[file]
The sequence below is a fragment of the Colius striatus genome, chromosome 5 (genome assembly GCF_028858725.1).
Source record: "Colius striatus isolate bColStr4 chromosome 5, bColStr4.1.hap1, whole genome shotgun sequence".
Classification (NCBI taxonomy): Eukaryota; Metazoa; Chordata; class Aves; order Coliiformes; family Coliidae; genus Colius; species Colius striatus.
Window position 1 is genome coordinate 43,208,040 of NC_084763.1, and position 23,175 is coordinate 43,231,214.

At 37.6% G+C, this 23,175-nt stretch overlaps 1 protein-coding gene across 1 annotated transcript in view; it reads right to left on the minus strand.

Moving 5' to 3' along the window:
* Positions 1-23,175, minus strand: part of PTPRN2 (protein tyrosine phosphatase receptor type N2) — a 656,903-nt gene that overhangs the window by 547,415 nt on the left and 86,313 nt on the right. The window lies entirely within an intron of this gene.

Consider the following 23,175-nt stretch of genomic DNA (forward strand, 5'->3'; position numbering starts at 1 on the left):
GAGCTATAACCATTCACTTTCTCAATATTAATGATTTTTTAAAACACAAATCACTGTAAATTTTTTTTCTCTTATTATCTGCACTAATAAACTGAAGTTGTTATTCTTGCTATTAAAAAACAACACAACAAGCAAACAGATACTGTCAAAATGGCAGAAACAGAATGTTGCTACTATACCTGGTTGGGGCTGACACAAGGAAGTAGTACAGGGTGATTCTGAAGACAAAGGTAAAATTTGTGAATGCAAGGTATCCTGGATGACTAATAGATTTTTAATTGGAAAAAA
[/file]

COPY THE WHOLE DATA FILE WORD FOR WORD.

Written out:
The sequence below is a fragment of the Colius striatus genome, chromosome 5 (genome assembly GCF_028858725.1).
Source record: "Colius striatus isolate bColStr4 chromosome 5, bColStr4.1.hap1, whole genome shotgun sequence".
Classification (NCBI taxonomy): Eukaryota; Metazoa; Chordata; class Aves; order Coliiformes; family Coliidae; genus Colius; species Colius striatus.
Window position 1 is genome coordinate 43,208,040 of NC_084763.1, and position 23,175 is coordinate 43,231,214.

At 37.6% G+C, this 23,175-nt stretch overlaps 1 protein-coding gene across 1 annotated transcript in view; it reads right to left on the minus strand.

Moving 5' to 3' along the window:
* Positions 1-23,175, minus strand: part of PTPRN2 (protein tyrosine phosphatase receptor type N2) — a 656,903-nt gene that overhangs the window by 547,415 nt on the left and 86,313 nt on the right. The window lies entirely within an intron of this gene.

Consider the following 23,175-nt stretch of genomic DNA (forward strand, 5'->3'; position numbering starts at 1 on the left):
GAGCTATAACCATTCACTTTCTCAATATTAATGATTTTTTAAAACACAAATCACTGTAAATTTTTTTTCTCTTATTATCTGCACTAATAAACTGAAGTTGTTATTCTTGCTATTAAAAAACAACACAACAAGCAAACAGATACTGTCAAAATGGCAGAAACAGAATGTTGCTACTATACCTGGTTGGGGCTGACACAAGGAAGTAGTACAGGGTGATTCTGAAGACAAAGGTAAAATTTGTGAATGCAAGGTATCCTGGATGACTAATAGATTTTTAATTGGAAAAAA